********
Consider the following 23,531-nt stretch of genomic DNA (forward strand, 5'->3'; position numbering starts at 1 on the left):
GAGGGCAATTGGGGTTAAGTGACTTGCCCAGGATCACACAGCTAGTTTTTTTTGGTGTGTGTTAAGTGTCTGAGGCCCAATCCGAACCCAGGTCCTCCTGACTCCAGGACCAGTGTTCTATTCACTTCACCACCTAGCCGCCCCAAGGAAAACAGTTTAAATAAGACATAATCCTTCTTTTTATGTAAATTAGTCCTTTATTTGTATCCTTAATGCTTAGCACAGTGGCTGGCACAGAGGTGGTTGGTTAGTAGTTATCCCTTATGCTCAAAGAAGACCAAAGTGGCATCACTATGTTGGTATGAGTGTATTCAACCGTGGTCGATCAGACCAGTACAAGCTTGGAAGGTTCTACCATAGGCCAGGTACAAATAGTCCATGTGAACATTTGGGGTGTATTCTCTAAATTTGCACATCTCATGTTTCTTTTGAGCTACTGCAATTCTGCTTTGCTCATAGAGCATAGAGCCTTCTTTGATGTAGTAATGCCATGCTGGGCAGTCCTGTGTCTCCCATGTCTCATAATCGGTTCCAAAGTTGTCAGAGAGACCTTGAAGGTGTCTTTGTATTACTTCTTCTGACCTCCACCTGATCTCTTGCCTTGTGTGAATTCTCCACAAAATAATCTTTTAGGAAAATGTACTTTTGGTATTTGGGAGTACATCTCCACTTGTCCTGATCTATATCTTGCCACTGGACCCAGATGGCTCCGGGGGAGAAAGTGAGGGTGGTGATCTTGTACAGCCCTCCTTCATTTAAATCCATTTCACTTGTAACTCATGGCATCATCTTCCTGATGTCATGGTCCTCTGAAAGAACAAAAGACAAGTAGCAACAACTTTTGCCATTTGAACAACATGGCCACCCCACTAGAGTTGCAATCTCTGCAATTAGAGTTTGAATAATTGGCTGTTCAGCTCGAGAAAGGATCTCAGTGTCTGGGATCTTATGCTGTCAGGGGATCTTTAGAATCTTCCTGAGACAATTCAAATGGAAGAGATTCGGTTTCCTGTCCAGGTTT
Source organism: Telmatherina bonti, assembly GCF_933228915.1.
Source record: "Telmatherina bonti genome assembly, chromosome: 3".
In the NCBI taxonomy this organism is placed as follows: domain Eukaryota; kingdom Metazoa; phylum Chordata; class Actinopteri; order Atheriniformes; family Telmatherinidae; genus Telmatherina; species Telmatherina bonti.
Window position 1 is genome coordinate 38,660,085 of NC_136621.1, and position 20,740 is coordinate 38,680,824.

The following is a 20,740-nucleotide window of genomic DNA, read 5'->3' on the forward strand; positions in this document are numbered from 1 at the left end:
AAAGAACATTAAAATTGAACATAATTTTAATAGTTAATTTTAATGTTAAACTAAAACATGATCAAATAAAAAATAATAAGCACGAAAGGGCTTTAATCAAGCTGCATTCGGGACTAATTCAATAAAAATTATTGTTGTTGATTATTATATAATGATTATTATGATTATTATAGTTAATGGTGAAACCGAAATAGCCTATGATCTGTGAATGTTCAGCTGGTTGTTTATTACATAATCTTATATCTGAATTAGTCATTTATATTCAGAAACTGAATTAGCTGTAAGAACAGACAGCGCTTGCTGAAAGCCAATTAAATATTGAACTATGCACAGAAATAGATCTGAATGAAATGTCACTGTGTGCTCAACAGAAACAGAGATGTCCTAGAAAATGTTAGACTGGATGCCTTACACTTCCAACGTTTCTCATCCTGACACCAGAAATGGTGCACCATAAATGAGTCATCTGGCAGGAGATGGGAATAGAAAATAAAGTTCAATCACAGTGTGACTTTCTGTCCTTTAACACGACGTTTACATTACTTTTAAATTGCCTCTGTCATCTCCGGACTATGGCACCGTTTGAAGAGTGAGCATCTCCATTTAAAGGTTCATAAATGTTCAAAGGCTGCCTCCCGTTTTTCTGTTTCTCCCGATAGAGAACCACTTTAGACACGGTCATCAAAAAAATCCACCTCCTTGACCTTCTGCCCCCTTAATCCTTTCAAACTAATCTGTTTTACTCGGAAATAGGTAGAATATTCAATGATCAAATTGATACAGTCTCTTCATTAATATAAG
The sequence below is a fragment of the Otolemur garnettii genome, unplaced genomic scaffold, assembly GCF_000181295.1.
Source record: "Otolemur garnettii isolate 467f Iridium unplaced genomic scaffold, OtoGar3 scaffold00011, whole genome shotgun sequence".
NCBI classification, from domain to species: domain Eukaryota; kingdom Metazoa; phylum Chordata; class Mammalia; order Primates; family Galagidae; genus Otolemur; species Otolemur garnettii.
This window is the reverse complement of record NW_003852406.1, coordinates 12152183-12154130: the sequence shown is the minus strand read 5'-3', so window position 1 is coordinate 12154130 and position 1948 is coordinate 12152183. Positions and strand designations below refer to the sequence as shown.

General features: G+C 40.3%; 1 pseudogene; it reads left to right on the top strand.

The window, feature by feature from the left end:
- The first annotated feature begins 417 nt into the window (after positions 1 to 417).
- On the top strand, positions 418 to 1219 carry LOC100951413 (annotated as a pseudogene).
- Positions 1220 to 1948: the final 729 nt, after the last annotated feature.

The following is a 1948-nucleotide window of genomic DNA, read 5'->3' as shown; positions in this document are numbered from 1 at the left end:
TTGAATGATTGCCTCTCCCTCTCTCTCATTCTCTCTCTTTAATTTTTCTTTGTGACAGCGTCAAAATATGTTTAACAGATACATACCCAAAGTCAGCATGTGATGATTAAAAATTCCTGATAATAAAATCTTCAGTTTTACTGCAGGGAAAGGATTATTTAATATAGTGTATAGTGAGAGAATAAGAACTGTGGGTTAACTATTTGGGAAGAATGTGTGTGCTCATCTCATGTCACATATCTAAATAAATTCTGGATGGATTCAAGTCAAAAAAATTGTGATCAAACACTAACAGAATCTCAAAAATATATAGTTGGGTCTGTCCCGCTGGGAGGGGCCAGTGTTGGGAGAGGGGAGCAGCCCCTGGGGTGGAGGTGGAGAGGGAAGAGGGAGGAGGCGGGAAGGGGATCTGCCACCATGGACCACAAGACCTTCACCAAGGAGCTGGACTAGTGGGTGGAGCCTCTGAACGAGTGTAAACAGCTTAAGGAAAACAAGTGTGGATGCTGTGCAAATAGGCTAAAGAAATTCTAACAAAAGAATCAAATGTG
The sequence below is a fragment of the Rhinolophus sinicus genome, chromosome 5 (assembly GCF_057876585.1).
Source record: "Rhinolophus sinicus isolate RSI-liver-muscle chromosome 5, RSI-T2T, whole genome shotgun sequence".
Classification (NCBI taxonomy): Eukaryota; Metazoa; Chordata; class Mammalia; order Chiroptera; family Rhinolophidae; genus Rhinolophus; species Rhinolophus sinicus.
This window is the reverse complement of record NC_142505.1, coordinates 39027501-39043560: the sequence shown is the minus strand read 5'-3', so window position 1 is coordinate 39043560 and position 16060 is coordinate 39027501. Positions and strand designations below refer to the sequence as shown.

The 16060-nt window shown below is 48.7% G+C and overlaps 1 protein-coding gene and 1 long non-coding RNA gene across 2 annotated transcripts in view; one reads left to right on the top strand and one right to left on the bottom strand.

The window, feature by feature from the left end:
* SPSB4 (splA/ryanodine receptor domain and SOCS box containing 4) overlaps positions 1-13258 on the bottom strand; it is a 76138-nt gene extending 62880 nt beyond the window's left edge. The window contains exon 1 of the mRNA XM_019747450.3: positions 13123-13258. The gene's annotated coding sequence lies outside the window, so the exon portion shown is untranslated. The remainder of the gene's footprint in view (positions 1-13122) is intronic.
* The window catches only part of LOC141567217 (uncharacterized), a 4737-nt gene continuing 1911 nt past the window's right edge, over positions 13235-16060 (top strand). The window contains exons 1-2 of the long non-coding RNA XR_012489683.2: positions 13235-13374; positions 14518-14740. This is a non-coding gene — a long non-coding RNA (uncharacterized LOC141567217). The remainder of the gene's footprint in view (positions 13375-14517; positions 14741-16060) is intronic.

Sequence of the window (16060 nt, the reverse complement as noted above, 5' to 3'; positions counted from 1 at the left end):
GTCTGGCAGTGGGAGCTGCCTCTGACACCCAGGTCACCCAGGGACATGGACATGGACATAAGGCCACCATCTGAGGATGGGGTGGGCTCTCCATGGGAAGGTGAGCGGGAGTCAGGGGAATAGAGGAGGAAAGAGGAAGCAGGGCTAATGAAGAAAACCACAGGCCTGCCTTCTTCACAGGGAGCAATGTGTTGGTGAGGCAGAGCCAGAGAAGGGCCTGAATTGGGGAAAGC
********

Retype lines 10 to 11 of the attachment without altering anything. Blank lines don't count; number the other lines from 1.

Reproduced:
Source record: "Otolemur garnettii isolate 467f Iridium unplaced genomic scaffold, OtoGar3 scaffold00011, whole genome shotgun sequence".
NCBI classification, from domain to species: domain Eukaryota; kingdom Metazoa; phylum Chordata; class Mammalia; order Primates; family Galagidae; genus Otolemur; species Otolemur garnettii.